Boohoo, Asos and Asda face greenwashing investigations from UK regulator
Fast fashion giants Asos and Boohoo, plus supermarket Asda, are to have their sustainability claims scrutinised by the UK’s Competition and Markets Authority (CMA) as it tests new approaches to clamp down on misleading statements.
The CMA confirmed earlier this year that it would target the fashion sector for its first major investigation on whether environmental claims complied with its Green Claims Code.
A sweep of corporate websites by the CMA last year found that four in ten are providing misleading information on environmental issues. A similar study from the Changing Markets Foundation found that 60% of the environmental claims of large British and European fashion brands could be classed as “unsubstantiated” and “misleading”. Hence why the CMA began with fashion.
Late last week, the CMA confirmed that it had completed its initial review of marketing and labelling in the fashion sector and that it has chosen Asos, Boohoo and George at Asda as the first brands to face more in-depth investigations. Statements made by the brands will be checked against the Green Claims Code’s 13 checklist points, which cover issues including exaggeration of positive impact and omitting important information.
The CMA has voiced concerns that the way in which some fashion retailers name collections of items which are supposedly more sustainable is too vague – like ‘Ready for the Future’ at Boohoo. It is also assessing whether retailers are, for example, stating that these collections contain recycled fabrics or fabrics certified using a sustainability scheme, when the proportion is a small minority.
This is just the start of our work in this sector and all fashion companies should take note: look at your own practices and make sure they are in line with the law,” said the CMA’s interim chief executive Sarah Cardell.
“We’ll be scrutinising green claims from Asos, Boohoo and George at Asda to see if they stack up. Should we find these companies are using misleading eco claims, we won’t hesitate to take enforcement action – through the courts if necessary.”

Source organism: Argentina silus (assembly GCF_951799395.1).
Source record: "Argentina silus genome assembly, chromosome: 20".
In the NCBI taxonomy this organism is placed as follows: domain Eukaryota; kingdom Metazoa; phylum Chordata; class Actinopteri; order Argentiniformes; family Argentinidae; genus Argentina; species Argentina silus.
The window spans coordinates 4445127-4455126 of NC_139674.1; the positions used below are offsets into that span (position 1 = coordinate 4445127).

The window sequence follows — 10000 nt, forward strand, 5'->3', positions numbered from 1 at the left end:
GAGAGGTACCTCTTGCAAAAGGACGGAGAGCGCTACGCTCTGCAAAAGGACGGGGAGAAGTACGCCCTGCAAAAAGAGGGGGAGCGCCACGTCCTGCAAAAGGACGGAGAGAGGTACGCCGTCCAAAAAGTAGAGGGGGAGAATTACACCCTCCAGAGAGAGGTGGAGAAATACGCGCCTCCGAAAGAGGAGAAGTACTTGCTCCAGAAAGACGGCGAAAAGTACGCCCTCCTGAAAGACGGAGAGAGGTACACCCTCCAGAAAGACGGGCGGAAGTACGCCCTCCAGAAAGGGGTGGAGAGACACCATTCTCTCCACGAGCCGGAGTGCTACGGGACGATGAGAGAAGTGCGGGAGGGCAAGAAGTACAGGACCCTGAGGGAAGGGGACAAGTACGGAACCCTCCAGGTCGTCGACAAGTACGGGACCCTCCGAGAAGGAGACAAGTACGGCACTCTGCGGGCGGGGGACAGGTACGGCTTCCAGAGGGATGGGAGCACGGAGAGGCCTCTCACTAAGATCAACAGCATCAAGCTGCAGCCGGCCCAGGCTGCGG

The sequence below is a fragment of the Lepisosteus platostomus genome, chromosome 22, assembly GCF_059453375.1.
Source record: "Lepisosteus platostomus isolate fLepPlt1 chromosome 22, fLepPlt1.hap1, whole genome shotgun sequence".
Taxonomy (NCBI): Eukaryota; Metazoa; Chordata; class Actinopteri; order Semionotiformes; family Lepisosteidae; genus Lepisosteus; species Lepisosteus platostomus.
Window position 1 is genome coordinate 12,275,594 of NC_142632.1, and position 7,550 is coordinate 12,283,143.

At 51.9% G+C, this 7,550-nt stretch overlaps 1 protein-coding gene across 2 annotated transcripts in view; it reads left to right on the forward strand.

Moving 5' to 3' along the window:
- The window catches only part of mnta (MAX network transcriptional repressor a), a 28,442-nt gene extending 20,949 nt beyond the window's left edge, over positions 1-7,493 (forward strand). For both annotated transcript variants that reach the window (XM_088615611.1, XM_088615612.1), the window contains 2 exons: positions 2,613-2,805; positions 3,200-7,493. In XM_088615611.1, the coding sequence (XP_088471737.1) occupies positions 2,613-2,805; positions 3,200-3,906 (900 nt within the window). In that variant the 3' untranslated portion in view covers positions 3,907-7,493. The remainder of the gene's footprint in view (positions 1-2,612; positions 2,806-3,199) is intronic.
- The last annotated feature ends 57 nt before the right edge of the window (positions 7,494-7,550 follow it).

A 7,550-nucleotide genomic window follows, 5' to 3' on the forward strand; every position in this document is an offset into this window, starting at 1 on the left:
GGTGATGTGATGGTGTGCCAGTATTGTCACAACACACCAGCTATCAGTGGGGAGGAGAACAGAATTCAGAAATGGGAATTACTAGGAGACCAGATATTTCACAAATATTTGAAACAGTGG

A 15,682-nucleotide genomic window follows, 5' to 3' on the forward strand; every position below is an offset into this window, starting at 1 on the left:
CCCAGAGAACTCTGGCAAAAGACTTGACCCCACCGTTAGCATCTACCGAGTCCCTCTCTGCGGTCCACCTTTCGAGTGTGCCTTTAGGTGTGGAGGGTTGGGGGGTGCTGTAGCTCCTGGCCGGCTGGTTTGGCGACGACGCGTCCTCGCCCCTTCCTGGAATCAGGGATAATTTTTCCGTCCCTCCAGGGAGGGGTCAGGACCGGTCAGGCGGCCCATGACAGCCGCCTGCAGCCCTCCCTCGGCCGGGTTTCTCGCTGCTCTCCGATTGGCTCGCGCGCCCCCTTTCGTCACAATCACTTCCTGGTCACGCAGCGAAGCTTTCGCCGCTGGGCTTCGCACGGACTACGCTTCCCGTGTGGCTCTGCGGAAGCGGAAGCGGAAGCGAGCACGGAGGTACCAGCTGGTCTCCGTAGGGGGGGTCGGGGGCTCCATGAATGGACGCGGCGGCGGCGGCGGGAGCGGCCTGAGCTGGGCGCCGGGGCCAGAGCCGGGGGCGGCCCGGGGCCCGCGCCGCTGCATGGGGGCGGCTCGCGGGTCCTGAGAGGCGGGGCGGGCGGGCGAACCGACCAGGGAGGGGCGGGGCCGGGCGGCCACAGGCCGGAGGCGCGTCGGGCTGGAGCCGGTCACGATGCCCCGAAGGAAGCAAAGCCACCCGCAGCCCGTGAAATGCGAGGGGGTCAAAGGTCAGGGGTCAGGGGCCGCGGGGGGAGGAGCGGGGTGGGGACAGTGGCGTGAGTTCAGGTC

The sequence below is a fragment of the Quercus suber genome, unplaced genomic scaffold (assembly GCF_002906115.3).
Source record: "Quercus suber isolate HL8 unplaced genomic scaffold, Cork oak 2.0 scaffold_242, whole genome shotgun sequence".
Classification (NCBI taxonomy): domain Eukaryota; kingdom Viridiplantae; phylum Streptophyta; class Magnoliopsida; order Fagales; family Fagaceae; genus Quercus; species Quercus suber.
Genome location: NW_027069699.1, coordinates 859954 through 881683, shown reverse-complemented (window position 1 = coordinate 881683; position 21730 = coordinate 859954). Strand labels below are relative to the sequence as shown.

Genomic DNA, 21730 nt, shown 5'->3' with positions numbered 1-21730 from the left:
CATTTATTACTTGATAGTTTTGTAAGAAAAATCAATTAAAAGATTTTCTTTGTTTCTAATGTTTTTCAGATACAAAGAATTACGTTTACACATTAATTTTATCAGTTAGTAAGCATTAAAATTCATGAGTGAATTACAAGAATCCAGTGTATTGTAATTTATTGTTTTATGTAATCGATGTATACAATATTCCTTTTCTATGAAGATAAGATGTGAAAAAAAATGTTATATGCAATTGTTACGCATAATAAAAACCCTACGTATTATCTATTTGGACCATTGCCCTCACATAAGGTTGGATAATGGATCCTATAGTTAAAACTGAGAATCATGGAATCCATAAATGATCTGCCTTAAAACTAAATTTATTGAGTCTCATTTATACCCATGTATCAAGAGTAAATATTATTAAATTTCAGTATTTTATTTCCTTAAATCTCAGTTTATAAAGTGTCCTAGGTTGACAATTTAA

Other than taking a brand or brands to court, the CMA has the power to implore companies to draw up plans to change the way they operate and report on progress in this field. It may, however, decide that no further action is needed.
Asos, Boohoo and Asda have stated to media representatives that they will co-operate with the CMA’s investigation. Asda has also stated that it would “welcome further work by the CMA to ensure the sustainability claims made by the fashion industry as a whole are robust and clear.”
A study conducted by Retail Week earlier this year found that many shoppers are falling for the greenwashing being used in the fashion sector. The 1,000 people surveyed were asked to name the most sustainable retailers and brands, and eyebrows were raised over the fact that Primark, H&M and Amazon were in the top five.
The CMA has been working on the Green Claims Code for around two years, having first launched the checklist points in the second half of 2021. Earlier this year, it wrote to the Government arguing that the Department for Business, Energy and Industrial Strategy (BEIS) could do more to combat greenwashing and encourage business collaboration on environmental topics.
The CMA is recommending that the Government introduces legislative definitions for some of the sustainability terms that are most commonly used on products and packaging – but which consumers find the most confusing. Such terms include ‘carbon-neutral’, ‘recycled’, ‘recyclable’, ‘biodegradable’ and ‘compostable’.
Ministers have not yet indicated plans to draw up these decisions – and with the race on for the next Conservative Party Leader and Prime Minister, it’s doubtful that an update will be forthcoming in the coming weeks.
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